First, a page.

West Virginia Water Doesn't Pass the Smell Test
Scientists at Virginia Tech say a chemical that contaminated the Elk River in West Virginia early this year, is more complex than previously known. A new study may explain why a telltale smell persists, after officials declared the water safe to drink, more than two months ago.
Before the chemical spill January 9th, little was known about something called crude methylcyclohexane methanol or MCHM. Long used as a cleaning agent in the coal industry, 10,000 gallons spilled into the Elk River, contaminating much of the state’s water and leaving it with what many describe as the scent of licorice.
“The smell is present is present at much lower concentrations that what the CDC says people could drink," says Andrea Deitrich, a professor of civil and environmental engineering at Virginia Tech. She led a study that found the human nose can detect MCHM at more than one-hundred times lower than the guideline recommended by the Centers for Disease Control. “The people in West Virginia have been smelling this methylcyclohexane compound for almost two months now. And any type of odor that persists for a long time, is annoying to people.”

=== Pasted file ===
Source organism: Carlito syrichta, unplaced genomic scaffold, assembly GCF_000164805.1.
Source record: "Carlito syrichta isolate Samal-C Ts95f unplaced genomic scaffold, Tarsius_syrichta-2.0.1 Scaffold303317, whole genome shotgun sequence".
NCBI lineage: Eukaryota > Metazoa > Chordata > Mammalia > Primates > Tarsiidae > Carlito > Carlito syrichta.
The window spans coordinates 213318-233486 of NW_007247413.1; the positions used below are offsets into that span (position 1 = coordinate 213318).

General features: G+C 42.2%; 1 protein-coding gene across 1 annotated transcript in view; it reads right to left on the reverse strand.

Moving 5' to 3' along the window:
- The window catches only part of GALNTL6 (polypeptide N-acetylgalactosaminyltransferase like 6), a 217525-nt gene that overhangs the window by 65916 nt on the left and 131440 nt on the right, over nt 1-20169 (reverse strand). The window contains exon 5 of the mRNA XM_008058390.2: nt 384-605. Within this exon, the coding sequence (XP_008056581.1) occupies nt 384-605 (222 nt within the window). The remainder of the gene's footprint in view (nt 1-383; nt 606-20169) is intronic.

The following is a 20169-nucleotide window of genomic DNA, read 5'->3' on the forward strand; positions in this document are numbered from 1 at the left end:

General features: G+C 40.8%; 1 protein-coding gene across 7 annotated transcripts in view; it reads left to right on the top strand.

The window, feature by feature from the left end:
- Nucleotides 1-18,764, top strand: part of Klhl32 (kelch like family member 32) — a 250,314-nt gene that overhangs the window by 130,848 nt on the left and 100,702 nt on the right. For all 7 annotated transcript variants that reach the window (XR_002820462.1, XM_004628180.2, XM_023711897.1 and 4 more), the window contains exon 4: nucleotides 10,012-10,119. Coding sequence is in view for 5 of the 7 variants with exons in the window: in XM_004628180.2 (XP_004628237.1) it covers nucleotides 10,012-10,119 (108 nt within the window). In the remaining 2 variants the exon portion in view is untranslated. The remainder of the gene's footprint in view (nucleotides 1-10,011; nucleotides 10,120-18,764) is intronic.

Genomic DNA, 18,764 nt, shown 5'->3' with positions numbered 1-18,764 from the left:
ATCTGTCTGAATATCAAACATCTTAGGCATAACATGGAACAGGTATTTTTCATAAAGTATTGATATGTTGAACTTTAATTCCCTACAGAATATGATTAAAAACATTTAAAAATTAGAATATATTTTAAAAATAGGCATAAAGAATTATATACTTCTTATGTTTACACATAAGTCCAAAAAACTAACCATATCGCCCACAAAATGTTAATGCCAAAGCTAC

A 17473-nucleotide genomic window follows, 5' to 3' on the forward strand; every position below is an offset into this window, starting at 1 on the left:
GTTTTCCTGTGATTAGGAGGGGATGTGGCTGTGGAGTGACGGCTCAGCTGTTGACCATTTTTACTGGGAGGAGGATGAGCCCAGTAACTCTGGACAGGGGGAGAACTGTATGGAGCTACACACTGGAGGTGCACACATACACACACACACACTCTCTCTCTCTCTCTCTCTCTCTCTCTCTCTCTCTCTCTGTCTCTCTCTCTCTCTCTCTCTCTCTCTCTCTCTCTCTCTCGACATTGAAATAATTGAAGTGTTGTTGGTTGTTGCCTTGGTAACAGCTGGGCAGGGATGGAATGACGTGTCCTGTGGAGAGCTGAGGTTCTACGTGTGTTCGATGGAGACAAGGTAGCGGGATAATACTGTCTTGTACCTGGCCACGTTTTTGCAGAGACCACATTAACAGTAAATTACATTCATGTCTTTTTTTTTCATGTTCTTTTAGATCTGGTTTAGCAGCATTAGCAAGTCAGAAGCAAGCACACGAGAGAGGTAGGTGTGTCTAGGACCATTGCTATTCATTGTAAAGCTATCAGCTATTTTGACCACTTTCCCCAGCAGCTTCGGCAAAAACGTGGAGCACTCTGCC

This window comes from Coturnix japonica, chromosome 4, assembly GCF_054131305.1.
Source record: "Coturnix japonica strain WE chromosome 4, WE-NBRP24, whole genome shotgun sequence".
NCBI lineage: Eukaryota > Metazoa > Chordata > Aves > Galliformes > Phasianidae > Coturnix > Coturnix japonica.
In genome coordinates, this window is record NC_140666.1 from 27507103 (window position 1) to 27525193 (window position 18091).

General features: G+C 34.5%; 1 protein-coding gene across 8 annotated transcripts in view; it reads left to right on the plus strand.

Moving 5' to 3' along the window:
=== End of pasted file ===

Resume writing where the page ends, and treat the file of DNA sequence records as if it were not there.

Her team began studying the chemical soon after the January ninth spill, with a Rapid Response grant from the National science foundation. But Deitrich an expert in water testing went beyond its scope to find out what was causing the persistent odor. They found the chemical is easily vaporized and that’s what causes what they call the ‘odor threshold’ to be lower than previously thought. They also found that MCHM is actually a two-part molecule and only one of them is responsible for the strong smell.
“And that means, that modeling MCHM as one chemical is the wrong approach because it’s really two chemicals.”
The long term effects of MCHM are not known. Few studies have been done since it was grandfathered in for use under the Toxic Substances Control Act of 1979. But the team’s early research has found that the two forms of MCHM not only have different smell properties, but they also have different chemical properties. They dissolve differently in water and in fat. Dietrich wants to dig deeper and look at how the chemical has moved around the water system.